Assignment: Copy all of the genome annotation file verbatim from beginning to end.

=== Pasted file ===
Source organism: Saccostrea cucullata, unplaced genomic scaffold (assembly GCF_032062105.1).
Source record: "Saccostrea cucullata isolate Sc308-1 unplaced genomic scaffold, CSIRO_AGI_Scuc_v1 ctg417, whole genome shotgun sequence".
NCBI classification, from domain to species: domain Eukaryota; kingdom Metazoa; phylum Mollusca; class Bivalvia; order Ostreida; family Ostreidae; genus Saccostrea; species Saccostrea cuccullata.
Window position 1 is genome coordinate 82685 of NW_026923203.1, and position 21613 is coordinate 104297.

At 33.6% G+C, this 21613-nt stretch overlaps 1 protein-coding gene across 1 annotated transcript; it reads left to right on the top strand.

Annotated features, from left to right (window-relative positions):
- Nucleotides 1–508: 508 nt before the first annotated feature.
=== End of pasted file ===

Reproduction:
Source organism: Saccostrea cucullata, unplaced genomic scaffold (assembly GCF_032062105.1).
Source record: "Saccostrea cucullata isolate Sc308-1 unplaced genomic scaffold, CSIRO_AGI_Scuc_v1 ctg417, whole genome shotgun sequence".
NCBI classification, from domain to species: domain Eukaryota; kingdom Metazoa; phylum Mollusca; class Bivalvia; order Ostreida; family Ostreidae; genus Saccostrea; species Saccostrea cuccullata.
Window position 1 is genome coordinate 82685 of NW_026923203.1, and position 21613 is coordinate 104297.

At 33.6% G+C, this 21613-nt stretch overlaps 1 protein-coding gene across 1 annotated transcript; it reads left to right on the top strand.

Annotated features, from left to right (window-relative positions):
- Nucleotides 1–508: 508 nt before the first annotated feature.